CLTS in fragile and insecure contexts: Experience from Somalia and south Sudan.
During more than 20 years of civil conflict in both Somalia and South Sudan, sanitation interventions were mostly limited to construction of emergency latrines for affected populations or education on sanitation and hygiene (using the Participatory Hygiene and Sanitation Transformation (PHAST) approach) followed by fully subsidized latrine programmes for selected households. There is little evidence that these interventions achieved the desired results. Open defecation (OD) levels are very high in both countries with correspondingly high levels of diarrhoea and frequent outbreaks of cholera. The high cost of constructing improved latrines - due to logistical difficulties in transporting construction materials on poor roads to remote communities through insecure areas - discouraged comprehensive sanitation programmes in the past. With this background, and encouraged by experiences in Afghanistan and other postconflict contexts, UNICEF WASH teams decided to experiment with Community–Led Total Sanitation (CLTS).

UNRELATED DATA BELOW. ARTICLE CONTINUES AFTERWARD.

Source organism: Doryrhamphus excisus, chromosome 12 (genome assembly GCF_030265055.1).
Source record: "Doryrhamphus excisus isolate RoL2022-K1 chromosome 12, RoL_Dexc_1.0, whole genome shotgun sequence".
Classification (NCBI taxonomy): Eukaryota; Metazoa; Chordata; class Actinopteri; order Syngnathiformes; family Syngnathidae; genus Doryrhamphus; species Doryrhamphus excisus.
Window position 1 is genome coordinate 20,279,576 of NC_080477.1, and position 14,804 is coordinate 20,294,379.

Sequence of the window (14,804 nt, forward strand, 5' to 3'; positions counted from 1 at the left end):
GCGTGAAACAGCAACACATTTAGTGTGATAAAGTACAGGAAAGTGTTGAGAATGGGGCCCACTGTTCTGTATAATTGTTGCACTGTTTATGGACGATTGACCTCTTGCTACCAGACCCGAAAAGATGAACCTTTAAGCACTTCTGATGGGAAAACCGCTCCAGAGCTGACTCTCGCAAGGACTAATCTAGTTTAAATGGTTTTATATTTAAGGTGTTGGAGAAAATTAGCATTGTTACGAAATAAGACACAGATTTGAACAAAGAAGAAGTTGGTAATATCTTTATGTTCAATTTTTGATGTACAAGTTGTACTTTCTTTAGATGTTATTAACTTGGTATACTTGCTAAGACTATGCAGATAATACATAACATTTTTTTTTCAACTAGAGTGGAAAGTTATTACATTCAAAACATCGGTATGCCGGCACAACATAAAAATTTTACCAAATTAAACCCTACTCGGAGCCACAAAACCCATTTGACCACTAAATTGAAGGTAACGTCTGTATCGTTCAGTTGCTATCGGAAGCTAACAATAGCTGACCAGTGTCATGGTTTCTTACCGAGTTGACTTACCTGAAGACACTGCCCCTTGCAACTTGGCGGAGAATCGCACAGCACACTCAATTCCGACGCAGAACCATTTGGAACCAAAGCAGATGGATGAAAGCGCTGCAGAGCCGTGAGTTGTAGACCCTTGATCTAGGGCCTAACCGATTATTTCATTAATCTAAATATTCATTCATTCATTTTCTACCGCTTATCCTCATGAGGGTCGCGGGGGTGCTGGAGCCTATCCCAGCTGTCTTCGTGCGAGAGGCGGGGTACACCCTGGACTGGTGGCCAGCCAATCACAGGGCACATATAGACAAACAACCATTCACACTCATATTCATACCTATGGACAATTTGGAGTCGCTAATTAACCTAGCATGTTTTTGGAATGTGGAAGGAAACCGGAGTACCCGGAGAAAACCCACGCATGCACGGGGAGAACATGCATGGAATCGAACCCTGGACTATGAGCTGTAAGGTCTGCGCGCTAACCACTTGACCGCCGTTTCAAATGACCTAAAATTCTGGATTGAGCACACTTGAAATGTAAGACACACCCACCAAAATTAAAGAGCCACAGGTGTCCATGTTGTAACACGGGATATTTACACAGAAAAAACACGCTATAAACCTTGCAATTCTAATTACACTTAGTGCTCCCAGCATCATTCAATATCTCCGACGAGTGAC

This Field Note describes the experiences of implementing CLTS programmes in these fragile contexts with recommendations on where the approach needs to be adapted to be applied in these settings.